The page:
Broken capillaries, or spider veins, usually appear on the face and lower extremities. They usually develop due to ageing, hormones, genetics or overexposure to the sun. Some people also develop broken capillaries because of weight gain or pregnancy. Though broken capillaries can be unsightly, there are treatments available to minimise or erase the appearance of spider veins.
Laser removal works by directing a concentrated laser at the skin around the broken capillaries. The laser light is absorbed and the vein walls collapse, causing the vein to be reabsorbed by the body within three to four weeks, at which time it disappears from view. Laser vein removal usually requires a patient to undergo several sessions, though smaller areas may require only a single session. Multiple treatments are usually spaced out over three to six months. According to the Cornell University Department of Dermatology, most patients do not require a local anesthetic during the procedure.
Sclerotherapy treatments for broken capillaries are usually very effective. They may clear broken capillaries or spider veins in a single treatment session, depending on the number and size of the veins. An injection into the broken capillaries causes the lining of the veins to scar and collapse. The body then absorbs the broken down veins, causing them to disappear from sight in four to eight weeks.
Recovery from laser vein removal is quick with few side effects. According to the Southwestern Medical Center, some patients may develop blisters, bruising or redness, but these side effects usually stop after a few weeks to a couple months. Patients should avoid heavy sun exposure following treatment and wear sunscreen when exposure cannot be avoided.
Sclerotherapy patients wear a compression stocking for 48 hours following the procedure and a sheer stocking for the following seven days. Sclerotherapy does not limit daily activities, but patients are asked to refrain from high-impact exercise and weightlifting for 48 hours following the procedure. Sclerotherapy does have side effects in some patients. The most common are itching and redness at the site of the injection. According to the Stony Brook University Medical Center's Department of Surgery, brownish discolouration of the skin occurs in about 15 per cent of patients and goes away on its own within four months. Ten per cent of patients experience the formation of small, dense veins that look like a red blemish, and these can be treated with laser procedures.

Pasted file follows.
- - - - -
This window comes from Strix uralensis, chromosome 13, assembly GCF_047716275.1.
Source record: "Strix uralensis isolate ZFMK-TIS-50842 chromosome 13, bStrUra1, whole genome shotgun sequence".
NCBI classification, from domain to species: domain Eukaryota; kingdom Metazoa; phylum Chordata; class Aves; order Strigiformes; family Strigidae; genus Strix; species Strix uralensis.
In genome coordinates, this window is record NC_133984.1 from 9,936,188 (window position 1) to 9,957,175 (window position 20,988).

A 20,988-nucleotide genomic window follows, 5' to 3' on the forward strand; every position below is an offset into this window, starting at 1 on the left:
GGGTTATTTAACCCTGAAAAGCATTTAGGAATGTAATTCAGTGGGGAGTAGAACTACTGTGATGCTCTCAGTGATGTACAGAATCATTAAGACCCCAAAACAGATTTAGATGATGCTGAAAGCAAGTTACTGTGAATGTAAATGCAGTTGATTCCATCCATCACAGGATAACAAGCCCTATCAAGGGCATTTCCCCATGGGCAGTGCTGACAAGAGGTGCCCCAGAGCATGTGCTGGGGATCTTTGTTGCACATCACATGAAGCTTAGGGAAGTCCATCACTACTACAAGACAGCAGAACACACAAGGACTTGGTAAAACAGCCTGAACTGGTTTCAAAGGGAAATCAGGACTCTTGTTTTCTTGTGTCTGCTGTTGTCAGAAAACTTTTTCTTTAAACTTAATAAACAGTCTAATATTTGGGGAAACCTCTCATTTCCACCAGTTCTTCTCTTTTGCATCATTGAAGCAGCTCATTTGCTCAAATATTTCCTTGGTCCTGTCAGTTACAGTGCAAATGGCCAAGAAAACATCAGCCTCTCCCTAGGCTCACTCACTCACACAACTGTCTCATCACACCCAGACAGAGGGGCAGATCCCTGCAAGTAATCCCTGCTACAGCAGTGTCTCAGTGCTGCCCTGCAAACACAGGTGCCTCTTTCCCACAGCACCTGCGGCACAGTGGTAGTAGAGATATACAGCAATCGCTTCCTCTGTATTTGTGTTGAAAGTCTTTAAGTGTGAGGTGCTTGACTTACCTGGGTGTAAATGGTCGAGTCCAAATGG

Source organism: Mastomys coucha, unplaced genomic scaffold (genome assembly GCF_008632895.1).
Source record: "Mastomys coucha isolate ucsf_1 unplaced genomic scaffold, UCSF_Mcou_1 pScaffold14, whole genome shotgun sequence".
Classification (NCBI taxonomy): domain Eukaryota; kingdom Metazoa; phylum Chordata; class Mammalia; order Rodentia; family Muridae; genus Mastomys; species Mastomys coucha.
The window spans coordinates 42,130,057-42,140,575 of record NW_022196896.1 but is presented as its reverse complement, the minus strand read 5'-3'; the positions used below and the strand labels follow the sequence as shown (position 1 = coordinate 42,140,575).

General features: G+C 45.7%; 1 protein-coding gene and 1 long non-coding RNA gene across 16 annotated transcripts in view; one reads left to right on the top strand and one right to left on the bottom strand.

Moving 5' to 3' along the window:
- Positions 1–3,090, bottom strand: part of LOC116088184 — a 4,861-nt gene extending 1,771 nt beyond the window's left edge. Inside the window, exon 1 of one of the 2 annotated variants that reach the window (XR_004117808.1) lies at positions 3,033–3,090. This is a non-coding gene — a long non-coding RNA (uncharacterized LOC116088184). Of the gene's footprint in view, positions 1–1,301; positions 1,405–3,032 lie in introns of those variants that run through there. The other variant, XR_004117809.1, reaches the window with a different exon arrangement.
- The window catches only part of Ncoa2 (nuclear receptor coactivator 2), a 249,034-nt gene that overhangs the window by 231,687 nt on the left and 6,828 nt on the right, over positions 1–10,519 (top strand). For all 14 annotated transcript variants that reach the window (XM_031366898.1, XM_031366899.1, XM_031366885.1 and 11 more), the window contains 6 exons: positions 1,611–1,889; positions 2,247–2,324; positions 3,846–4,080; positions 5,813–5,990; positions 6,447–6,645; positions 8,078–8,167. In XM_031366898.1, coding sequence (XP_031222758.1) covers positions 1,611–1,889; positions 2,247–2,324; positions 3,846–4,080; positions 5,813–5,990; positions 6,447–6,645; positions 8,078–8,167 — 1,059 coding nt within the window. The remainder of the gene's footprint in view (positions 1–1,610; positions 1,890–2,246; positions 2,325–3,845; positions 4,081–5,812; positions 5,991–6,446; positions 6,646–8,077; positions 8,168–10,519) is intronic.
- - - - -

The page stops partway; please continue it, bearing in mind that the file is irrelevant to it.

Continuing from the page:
Treatments for broken capillaries are usually considered cosmetic, and they are often not covered by medical insurance. According to Dr. Jean Loftus, a nationally recognised plastic surgeon who practices in Ohio and Kentucky, laser vein removal treatments cost between £195 and £292 per session as of 2009, while sclerotherapy generally costs between £65 and £260 per session.
Laser vein removal treatments usually last a long time, but they may not be completely permanent. Factors that contribute to the formation of broken capillaries, such as ageing, sun exposure and genetics remain after treatment. The Cornell University Department of Dermatology recommends patients undergo one laser treatment each year to clear up any re-emerging broken capillaries.